The vertical dimension of God's forgiveness of all our sin for Jesus' sake leads to the horizontal dimension of God's call for us to forgive one another. In this prayer there is laid upon us the duty of forgiving the sins of others. If God's forgiveness of us does not flow out from us in our forgiving one another, then we are hypocrites and liars, and we should not pray this Fifth Petition of the Lord's Prayer. We would do better to omit it than pray it and not mean it. John Wesley, the great English reformer of the eighteenth century, traveled to the American colonies to preach the Gospel, and while here visited what is now the state of Georgia. Georgia, as you may know, was founded in large part by General James Oglethorpe, who brought indentured servants over to work off their debt. In conversation one day, Oglethorpe said to John Wesley, "I never forgive," to which Wesley replied, "Then, sir, I hope you never sin" (The Lord's Prayer: Selected Passages from William Barclay, p. 53). If God's forgiveness toward us does not flow out from us to others then we become like the Dead Sea, a body of water into which a great number of rivers and streams drain. But nothing flows out of the Dead Sea, and because nothing flows out of it, nothing can live in it. It is a body of dead and stagnant water. As pastor and author Ray Pritchard points out, there can be a kind of "spiritual schizophrenia" going on in our lives if we ask God to give us what we ourselves are unwilling to give to others. "The fifth petition of the Lord's Prayer tells us that you cannot have it both ways. Do you want to be forgiven? You must forgive others. Unless you forgive, you will not be forgiven" (And When You Pray: The Deeper Meaning of the Lord's Prayer, p. 149).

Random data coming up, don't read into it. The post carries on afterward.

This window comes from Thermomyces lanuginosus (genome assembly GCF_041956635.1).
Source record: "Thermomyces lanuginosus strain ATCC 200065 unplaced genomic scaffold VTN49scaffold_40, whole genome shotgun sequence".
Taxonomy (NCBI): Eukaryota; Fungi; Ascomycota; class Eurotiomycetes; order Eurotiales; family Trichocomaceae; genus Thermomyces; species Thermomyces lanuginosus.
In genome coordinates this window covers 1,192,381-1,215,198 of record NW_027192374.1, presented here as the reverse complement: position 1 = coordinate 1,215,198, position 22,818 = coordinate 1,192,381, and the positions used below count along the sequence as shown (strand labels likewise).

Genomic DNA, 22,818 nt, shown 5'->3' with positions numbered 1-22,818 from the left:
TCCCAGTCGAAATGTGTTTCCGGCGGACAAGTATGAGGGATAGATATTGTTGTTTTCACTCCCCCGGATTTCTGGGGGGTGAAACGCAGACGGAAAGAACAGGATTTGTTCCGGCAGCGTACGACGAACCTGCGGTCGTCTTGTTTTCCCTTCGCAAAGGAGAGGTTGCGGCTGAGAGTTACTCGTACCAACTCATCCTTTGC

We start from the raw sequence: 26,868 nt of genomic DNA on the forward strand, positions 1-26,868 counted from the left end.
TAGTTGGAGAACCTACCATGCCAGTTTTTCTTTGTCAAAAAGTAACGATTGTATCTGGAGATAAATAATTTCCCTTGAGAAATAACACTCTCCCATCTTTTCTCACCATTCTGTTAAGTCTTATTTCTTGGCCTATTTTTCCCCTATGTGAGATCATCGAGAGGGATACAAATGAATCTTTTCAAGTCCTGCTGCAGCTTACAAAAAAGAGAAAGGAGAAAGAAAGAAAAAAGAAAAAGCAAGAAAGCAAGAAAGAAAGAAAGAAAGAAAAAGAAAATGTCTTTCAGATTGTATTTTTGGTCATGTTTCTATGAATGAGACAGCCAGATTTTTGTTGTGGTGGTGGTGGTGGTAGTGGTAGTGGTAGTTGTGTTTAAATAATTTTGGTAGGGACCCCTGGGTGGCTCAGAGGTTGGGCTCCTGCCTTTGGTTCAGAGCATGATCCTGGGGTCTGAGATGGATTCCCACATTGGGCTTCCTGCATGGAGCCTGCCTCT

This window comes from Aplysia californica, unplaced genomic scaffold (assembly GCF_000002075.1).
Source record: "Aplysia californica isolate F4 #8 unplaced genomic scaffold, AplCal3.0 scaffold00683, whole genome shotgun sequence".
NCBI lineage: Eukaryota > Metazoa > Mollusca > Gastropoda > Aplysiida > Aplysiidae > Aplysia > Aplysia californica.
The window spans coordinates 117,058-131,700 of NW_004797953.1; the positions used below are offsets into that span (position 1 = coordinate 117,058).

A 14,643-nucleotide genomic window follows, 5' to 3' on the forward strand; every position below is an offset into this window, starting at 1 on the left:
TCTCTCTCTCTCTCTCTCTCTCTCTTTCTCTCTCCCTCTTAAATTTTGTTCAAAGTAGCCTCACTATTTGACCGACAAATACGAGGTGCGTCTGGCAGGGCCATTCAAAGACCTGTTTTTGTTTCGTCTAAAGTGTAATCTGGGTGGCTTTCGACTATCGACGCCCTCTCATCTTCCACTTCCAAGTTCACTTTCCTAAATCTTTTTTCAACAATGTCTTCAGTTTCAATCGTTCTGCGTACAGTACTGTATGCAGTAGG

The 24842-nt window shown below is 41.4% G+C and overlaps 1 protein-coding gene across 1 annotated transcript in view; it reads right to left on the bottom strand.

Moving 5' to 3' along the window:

When all is said and done, forgiveness is not natural. Revenge is natural. That is why we need to pray continually "Forgive us our debts, our trespasses, as we forgive those who trespass against us." Doing what comes natural will only increase the cycle of retribution and vengeance that has been mankind's tragic legacy. In Christ, there is a different path - the path that leads to healing and new life. This is our calling: by the power of the Holy Spirit to live out in our lives what we pray with our lips. Jesus did not say that forgiveness would be easy or quick. Sometimes it may take years, as with the woman I met last week who grew up in an abusive home. The One who taught us to pray "Forgive us our debts, our trespasses, as we forgive those who trespass against us," is also the One who prayed when he was crucified, "Father, forgive them, for they know not what they do" (Luke 23:24). Christ in us enables us to do what we could never do on our own: forgiving others as we ourselves have been forgiven. Amen.